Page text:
Undue influence is defined as a judicially created defense to transactions that have been imposed upon weak and vulnerable persons that allows the transactions to be set aside. Obviously elders are the primary victims of such domination. It is good if you are aware of it so that you can have the ability to correct an injustice and greatly improve the quality of an elder's life.
A definition of undue influence does exist in of the Civil Code, and reads: "Undue influence consists: 1. In the use, by one in whom a confidence is reposed by another, or who holds a real or apparent authority over him, of such confidence or authority for the purpose of obtaining an unfair advantage over him; 2. In taking an unfair advantage of another's weakness of mind; or 3. In taking a grossly oppressive and unfair advantage of another's necessities or distress."
There are four elements must be shown to establish undue influence.First, it must be demonstrated that the victim was susceptible to overreaching. Such conditions as mental, psychological, or physical disability or dependency may be used to show susceptibility.
Second, there must be an opportunity for exercising undue influence. Typically, this opportunity arises through a confidential relationship. Courts have found opportunity for undue influence in confidential relationships like between elder law attorney in NJ and elderly client.
Third, there must be evidence that the defendant was inclined to exercise undue influence over the victim. Defendants who aggressively initiate a transaction, insulate a relationship from outside supervision, or discourage a weaker party from seeking independent advice may be attempting to exercise undue influence.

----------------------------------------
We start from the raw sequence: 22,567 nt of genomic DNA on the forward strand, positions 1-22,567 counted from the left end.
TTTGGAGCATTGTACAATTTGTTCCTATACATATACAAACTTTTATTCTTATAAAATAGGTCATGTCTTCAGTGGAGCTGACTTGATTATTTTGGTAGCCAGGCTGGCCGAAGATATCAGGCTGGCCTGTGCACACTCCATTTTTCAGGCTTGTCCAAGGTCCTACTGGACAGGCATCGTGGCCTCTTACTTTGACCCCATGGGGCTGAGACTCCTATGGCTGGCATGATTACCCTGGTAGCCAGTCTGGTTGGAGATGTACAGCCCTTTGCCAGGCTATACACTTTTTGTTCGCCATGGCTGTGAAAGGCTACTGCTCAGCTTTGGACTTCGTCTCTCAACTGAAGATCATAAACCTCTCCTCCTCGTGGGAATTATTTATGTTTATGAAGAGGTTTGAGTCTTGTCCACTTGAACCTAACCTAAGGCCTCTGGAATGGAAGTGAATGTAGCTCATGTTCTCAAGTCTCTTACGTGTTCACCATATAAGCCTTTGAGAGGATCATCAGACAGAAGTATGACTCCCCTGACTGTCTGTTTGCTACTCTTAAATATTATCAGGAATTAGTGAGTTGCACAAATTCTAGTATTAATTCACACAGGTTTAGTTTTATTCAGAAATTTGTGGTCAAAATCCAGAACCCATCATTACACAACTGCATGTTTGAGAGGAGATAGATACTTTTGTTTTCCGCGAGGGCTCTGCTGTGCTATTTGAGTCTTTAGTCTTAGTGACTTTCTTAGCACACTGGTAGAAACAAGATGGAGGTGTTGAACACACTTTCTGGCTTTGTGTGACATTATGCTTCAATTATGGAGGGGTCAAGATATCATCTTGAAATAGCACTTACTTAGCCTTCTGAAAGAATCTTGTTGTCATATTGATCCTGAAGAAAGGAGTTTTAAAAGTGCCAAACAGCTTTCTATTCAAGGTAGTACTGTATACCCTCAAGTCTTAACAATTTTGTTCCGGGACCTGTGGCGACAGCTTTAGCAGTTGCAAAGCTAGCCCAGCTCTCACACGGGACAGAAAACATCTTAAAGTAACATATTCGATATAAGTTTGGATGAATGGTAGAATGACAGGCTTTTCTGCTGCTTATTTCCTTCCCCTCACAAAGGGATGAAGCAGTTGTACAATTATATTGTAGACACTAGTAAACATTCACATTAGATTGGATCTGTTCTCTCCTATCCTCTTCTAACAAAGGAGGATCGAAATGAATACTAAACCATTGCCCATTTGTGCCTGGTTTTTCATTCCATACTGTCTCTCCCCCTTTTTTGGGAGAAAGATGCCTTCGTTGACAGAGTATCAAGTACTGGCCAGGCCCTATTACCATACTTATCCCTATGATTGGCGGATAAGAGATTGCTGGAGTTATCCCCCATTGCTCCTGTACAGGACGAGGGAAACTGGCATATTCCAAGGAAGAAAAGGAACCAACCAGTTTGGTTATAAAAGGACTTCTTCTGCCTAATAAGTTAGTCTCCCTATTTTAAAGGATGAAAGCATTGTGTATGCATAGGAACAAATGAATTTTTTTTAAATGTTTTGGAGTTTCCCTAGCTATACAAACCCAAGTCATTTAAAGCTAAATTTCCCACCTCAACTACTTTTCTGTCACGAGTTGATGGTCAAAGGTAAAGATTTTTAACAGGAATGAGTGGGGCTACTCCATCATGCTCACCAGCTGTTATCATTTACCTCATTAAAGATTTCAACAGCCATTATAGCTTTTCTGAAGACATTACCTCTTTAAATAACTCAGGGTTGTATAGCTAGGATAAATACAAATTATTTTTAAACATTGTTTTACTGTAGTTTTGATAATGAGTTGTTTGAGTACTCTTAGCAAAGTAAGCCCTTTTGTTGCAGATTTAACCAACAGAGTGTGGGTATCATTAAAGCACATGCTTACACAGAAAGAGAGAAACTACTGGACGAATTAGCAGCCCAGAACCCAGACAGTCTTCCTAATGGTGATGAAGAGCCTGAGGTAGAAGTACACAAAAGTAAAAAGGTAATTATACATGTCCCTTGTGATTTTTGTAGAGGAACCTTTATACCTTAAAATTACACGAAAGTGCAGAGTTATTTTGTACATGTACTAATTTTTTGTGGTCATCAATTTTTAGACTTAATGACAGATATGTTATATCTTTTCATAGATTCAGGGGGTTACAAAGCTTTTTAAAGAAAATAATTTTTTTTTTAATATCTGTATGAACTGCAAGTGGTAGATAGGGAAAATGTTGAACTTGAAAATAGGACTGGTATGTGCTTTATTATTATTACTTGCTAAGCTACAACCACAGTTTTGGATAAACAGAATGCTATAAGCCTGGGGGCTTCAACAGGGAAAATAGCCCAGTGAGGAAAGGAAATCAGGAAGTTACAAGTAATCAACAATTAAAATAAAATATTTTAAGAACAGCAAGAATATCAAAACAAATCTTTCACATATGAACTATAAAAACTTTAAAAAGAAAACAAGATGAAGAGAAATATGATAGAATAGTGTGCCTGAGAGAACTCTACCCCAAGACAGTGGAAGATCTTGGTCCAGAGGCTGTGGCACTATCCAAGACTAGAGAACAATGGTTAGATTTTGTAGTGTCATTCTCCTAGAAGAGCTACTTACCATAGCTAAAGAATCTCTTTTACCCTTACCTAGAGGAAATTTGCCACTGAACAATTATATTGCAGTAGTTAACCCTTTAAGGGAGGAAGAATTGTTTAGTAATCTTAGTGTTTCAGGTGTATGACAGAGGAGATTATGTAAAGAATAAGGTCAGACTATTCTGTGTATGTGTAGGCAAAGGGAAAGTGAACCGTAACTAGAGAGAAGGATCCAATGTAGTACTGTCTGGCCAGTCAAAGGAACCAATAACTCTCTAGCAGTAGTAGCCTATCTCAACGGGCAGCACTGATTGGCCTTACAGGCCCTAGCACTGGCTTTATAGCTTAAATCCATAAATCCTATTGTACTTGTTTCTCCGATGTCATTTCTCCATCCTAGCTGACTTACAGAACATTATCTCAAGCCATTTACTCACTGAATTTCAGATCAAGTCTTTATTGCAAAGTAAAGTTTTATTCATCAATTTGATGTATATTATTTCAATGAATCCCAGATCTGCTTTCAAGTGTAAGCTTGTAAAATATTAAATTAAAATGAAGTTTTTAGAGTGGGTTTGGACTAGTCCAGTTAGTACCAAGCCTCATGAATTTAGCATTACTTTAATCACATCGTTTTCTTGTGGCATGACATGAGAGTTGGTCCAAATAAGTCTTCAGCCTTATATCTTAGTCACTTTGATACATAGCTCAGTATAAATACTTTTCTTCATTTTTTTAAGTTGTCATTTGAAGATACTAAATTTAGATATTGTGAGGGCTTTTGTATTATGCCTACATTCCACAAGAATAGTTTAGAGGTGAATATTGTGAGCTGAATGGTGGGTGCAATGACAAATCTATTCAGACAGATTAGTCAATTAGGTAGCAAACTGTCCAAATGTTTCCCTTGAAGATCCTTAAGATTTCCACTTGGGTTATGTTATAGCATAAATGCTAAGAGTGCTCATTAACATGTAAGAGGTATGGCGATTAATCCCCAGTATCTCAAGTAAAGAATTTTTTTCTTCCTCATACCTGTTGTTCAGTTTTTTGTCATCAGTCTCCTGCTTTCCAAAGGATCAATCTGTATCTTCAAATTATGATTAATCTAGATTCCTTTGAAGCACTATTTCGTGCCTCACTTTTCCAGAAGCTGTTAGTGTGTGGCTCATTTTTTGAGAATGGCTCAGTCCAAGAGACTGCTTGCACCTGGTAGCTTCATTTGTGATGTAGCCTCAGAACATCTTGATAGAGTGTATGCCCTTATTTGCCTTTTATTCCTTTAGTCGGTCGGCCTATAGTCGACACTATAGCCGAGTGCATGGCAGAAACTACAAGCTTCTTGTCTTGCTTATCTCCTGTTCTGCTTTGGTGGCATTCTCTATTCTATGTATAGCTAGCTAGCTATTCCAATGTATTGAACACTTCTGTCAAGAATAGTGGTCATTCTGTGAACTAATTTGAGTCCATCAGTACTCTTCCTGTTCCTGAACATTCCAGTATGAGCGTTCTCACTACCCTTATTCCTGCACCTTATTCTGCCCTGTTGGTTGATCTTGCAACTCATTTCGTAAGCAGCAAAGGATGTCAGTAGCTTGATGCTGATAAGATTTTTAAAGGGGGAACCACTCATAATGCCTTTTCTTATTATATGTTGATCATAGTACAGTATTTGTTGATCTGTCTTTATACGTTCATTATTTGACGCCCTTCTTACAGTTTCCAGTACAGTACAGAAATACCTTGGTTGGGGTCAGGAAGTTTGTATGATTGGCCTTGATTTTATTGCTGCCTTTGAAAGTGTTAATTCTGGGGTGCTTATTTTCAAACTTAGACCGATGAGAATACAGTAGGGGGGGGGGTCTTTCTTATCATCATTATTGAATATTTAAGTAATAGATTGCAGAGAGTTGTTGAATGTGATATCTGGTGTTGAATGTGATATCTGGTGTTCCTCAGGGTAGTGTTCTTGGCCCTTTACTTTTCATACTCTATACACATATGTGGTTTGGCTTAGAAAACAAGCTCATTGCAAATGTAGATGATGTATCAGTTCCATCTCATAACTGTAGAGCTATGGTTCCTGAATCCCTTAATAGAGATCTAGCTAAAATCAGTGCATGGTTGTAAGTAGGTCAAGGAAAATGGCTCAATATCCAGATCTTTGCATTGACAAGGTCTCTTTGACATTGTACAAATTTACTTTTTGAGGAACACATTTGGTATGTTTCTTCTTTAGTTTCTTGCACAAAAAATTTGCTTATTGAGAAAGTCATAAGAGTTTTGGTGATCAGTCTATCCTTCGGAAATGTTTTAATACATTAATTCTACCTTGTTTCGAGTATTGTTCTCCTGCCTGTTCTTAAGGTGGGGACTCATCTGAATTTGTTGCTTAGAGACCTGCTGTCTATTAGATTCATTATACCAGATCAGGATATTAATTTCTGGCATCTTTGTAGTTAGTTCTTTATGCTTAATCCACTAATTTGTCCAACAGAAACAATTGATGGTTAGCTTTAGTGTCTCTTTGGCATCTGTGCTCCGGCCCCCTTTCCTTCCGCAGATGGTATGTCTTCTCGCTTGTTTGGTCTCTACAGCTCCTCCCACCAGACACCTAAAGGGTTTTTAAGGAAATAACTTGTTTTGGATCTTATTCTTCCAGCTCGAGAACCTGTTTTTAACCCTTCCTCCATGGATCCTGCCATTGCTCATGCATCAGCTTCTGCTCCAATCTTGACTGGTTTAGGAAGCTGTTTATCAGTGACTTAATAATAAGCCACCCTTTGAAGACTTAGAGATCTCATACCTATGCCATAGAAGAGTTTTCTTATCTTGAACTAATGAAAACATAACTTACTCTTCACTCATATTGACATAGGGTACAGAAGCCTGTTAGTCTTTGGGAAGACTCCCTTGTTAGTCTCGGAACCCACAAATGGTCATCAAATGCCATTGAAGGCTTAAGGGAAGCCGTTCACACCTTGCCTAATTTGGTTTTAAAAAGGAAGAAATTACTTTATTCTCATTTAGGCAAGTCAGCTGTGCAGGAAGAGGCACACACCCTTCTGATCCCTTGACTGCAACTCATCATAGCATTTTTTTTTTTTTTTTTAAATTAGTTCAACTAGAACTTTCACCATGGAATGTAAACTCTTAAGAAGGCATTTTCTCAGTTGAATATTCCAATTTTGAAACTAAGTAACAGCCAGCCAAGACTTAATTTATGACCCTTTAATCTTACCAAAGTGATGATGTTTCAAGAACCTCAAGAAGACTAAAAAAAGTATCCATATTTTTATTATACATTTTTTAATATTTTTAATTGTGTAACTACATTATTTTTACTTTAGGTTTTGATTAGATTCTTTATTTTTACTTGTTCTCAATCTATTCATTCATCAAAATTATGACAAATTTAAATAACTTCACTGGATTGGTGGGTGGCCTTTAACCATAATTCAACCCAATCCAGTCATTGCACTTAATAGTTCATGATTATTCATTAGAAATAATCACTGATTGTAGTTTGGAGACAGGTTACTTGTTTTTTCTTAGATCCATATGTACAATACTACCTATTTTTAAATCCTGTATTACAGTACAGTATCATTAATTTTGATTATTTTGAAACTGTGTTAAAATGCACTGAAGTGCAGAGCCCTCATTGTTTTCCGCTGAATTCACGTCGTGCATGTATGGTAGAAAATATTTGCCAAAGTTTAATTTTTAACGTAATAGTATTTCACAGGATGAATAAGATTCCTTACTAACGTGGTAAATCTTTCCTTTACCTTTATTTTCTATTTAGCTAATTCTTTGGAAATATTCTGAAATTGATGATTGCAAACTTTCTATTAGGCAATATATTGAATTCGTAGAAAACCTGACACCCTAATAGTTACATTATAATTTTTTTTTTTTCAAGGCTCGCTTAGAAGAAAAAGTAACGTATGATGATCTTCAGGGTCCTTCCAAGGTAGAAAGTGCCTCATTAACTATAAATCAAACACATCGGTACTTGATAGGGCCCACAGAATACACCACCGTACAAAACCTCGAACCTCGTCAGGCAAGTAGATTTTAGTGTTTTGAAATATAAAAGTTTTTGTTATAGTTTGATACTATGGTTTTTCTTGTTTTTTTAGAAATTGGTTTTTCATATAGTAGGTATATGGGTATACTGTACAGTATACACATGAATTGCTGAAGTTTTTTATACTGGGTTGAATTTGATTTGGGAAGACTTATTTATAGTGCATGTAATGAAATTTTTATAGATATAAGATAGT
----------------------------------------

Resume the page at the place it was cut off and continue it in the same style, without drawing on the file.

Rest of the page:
Fourth, the record must reveal an unnatural or suspicious transaction. Courts are wary, for example, of testators who make abrupt changes in their last will and testament after being diagnosed with a terminal illness or being declared incompetent, especially if the changes are made at the behest of a beneficiary who stands to benefit from the new or revised testamentary disposition.
For other elder law firms undue influence had simple identifiable characteristics:
Mental incapacity resulting from dementia, medications, sleep deprivation or emotional distress
These "influencers" can be nearly anyone who develops a relationship of trust and confidence with the elder, including family members, caregivers, spiritual advisors, doctors and - yes - even attorneys.
Improper actions or tactics
Controlling the elder's environment through isolation, poisoning their relationships with others, and using threats of physical violence or abandonment are all signs of undue influence.
As in the Civil Code definition (supra), taking an unfair or grossly oppressive advantage is a tell-tale sign. Uncharacteristically giving away large sums of money or property without any consideration are obvious clues of undue influence and resulting financial abuse.
The initial determination of this source that an elder has been unduly influenced is a relatively simple matter of common sense. In conducting initial investigation, elder lawyer or this elder law attorney in NJ considers and knows those four characteristics.
His recognition of the abuse, and then taking action to protect the victim, is the contribution he has to offer as a professional advocate for the elderly.
You may want to view the website to have a further study on undue influence.